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Sendit, Yolo, NGL: Anonymous Social Apps Are Taking Over Once More, but They Aren’t Without Risks

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Have you ever told a stranger a secret about yourself online? Did you feel a certain kind of freedom doing so, specifically because the context was removed from your everyday life? Personal disclosure and anonymity have long been a potent mix laced through our online interactions. We’ve recently seen this through the resurgence of anonymous question apps targeting young people, including Sendit and NGL (which stands for “not gonna lie”). The latter has been installed 15 million times globally, according to recent reports.

These apps can be linked to users’ Instagram and Snapchat accounts, allowing them to post questions and receive anonymous answers from followers.

Although they’re trending at the moment, it’s not the first time we’ve seen them. Early examples include ASKfm, launched in 2010, and Spring.me, launched in 2009 (as “Fromspring”).

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These platforms have a troublesome history. As a sociologist of technology, I’ve studied human-technology encounters in contentious environments. Here’s my take on why anonymous question apps have once again taken the internet by storm, and what their impact might be.

Why are they so popular? We know teens are drawn to social platforms. These networks connect them with their peers, support their journeys towards forming identity, and provide them space for experimentation, creativity and bonding.

We also know they manage online disclosures of their identity and personal life through a technique sociologists call “audience segregation”, or “code switching”. This means they’re likely to present themselves differently online to their parents than they are to their peers.

Digital cultures have long used online anonymity to separate real-world identities from online personas, both for privacy and in response to online surveillance. And research has shown online anonymity enhances self-disclosure and honesty.

For young people, having online spaces to express themselves away from the adult gaze is important. Anonymous question apps provide this space. They promise to offer the very things young people seek: opportunities for self-expression and authentic encounters.

Risky by design
We now have a generation of kids growing up with the internet. On one hand, young people are hailed as pioneers of the digital age – and on the other, we fear for them as its innocent victims.

A recent TechCrunch article chronicled the rapid uptake of anonymous question apps by young users, and raised concerns about transparency and safety.

NGL exploded in popularity this year, but hasn’t solved the issue of hate speech and bullying. Anonymous chat app YikYak was shut down in 2017 after becoming littered with hateful speech – but has since returned.

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These apps are designed to hook users in. They leverage certain platform principles to provide a highly engaging experience, such as interactivity and gamification (wherein a form of “play” is introduced into non-gaming platforms).

Also, given their experimental nature, they’re a good example of how social media platforms have historically been developed with a “move fast and break things” attitude. This approach, first articulated by Meta CEO Mark Zuckerberg, has arguably reached its use-by date.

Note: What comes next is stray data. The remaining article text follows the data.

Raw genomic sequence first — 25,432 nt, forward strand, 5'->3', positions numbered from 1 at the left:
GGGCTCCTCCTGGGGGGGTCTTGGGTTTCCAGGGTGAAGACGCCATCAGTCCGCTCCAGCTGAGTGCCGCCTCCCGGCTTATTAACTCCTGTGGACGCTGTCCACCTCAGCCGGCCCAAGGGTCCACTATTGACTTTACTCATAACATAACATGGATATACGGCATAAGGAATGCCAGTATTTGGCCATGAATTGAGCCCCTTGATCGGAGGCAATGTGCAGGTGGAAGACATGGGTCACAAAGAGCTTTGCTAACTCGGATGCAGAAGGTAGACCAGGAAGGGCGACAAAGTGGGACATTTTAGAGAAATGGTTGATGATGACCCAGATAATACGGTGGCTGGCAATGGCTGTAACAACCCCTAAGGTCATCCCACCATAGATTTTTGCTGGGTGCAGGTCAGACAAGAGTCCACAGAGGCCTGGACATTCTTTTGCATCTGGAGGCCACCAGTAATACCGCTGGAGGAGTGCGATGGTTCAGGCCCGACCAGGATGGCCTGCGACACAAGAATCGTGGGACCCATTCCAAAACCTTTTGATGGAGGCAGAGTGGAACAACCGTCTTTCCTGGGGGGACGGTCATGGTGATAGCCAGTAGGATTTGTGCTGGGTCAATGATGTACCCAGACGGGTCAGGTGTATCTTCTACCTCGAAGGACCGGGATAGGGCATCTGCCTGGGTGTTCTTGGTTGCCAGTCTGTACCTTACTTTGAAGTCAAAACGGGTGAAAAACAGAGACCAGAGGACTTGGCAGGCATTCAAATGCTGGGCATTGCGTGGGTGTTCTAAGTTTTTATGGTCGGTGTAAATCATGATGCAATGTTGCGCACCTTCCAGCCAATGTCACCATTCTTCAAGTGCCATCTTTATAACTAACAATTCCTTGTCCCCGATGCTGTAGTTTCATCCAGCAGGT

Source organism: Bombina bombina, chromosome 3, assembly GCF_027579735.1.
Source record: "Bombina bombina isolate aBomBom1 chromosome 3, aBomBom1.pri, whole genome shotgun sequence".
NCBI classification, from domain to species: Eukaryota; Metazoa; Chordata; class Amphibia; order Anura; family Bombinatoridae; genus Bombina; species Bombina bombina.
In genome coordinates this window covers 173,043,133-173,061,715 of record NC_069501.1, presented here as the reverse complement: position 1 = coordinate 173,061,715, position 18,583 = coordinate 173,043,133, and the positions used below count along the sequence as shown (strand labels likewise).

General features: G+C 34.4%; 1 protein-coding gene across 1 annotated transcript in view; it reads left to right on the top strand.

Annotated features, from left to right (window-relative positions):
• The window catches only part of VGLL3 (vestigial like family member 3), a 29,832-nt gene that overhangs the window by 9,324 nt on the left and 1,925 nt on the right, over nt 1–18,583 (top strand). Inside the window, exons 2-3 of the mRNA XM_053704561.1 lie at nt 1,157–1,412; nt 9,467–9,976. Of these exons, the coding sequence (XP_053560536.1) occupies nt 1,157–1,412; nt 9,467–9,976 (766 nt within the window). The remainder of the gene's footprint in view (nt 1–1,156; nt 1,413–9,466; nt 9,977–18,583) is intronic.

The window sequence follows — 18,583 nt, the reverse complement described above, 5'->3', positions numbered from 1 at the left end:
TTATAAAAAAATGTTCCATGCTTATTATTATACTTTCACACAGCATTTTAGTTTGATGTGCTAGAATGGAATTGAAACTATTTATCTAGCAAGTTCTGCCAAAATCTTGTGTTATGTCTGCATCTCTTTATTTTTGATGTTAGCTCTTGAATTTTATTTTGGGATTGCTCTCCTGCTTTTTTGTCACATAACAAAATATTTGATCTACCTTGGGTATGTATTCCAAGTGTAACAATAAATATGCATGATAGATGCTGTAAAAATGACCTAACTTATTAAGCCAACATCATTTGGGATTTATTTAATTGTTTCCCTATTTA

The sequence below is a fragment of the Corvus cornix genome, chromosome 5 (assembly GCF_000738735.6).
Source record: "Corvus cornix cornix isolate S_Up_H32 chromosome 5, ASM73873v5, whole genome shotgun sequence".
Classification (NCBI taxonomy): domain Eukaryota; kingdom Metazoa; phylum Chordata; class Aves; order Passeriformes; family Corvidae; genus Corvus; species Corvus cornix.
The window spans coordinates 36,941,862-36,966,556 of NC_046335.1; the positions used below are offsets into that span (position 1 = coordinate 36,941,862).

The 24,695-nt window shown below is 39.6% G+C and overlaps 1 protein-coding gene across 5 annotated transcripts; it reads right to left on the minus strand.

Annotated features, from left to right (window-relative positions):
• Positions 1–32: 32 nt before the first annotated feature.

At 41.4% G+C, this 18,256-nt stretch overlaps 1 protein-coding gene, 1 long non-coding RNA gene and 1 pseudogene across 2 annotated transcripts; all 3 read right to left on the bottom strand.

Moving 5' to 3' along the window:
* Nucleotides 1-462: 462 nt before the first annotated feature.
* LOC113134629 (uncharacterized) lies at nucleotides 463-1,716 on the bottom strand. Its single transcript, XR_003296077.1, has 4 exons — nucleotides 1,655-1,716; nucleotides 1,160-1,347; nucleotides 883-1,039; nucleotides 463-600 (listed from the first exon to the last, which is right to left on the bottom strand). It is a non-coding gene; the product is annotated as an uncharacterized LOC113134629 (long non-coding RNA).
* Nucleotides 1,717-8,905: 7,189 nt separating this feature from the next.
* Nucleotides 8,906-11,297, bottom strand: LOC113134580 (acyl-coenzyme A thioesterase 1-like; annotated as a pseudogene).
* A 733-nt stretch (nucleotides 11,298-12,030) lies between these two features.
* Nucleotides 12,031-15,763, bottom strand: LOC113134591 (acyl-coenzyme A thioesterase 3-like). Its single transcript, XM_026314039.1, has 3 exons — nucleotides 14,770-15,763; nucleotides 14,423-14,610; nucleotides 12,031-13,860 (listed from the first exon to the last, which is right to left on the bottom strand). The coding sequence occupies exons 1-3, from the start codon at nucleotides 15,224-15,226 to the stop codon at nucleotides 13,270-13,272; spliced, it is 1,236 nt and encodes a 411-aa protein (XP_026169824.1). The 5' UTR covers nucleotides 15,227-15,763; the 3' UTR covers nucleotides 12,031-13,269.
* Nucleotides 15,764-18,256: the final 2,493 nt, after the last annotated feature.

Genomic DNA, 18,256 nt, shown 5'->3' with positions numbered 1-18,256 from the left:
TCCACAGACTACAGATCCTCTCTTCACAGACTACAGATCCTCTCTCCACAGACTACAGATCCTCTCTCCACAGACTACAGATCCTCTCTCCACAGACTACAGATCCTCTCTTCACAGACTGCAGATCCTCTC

Breaking things in real life is not without consequence. Similarly, breaking away from important safeguards online is not without social consequences. Rapidly developed social apps can have harmful consequences for young people, including cyberbullying, cyberdating abuse, image-based abuse and even online grooming.

In May 2021, Snapchat suspended integrated anonymous messaging apps Yolo and LMK, after being sued by the distraught parents of teens who committed suicide after being bullied through the apps.

Yolo’s developers overestimated the capacity of their automated content moderation to identify harmful messages.

In the wake of these suspensions, Sendit soared through the app store charts as Snapchat users sought a replacement.

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Snapchat then banned anonymous messaging from third-party apps in March this year, in a bid to limit bullying and harassment. Yet it appears Sendit can still be linked to Snapchat as a third-party app, so the implementation conditions are variable.

Are kids being manipulated by chatbots? It also seems these apps may feature automated chatbots parading as anonymous responders to prompt interactions – or at least that’s what staff at Tech Crunch found.

Although chatbots can be harmless (or even helpful), problems arise if users can’t tell whether they’re interacting with a bot or a person. At the very least it’s likely the apps are not effectively screening bots out of conversations.

Users can’t do much either. If responses are anonymous (and don’t even have a profile or post history linked to them), there’s no way to know if they’re communicating with a real person or not.

It’s difficult to confirm whether bots are widespread on anonymous question apps, but we’ve seen them cause huge problems on other platforms – opening avenues for deception and exploitation.

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For example, in the case of Ashley Madison, a dating and hookup platform that was hacked in 2015, bots were used to chat with human users to keep them engaged. These bots used fake profiles created by Ashley Madison employees.

What can we do?
Despite all of the above, some research has found many of the risks teens experience online pose only brief negative effects, if any. This suggests we may be overemphasising the risks young people face online.

At the same time, implementing parental controls to mitigate online risk is often in tension with young people’s digital rights.

So the way forward isn’t simple. And just banning anonymous question apps isn’t the solution.

Rather than avoid anonymous online spaces, we’ll need to trudge through them together – all the while demanding as much accountability and transparency from tech companies as we can.

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For parents, there are some useful resources on how to help children and teens navigate tricky online environments in a sensible way.


Noise co-founder Amit Khatri joins Orbital, the Gadgets 360 podcast, for a special episode. Orbital is available on Spotify, Gaana, JioSaavn, Google Podcasts, Apple Podcasts, Amazon Music and wherever you get your podcasts.

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YouTube Plans to Launch Online Store for Streaming Video Services: Report

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Alphabet’s YouTube is planning to launch an online store for streaming video services, the Wall Street Journal reported on Friday.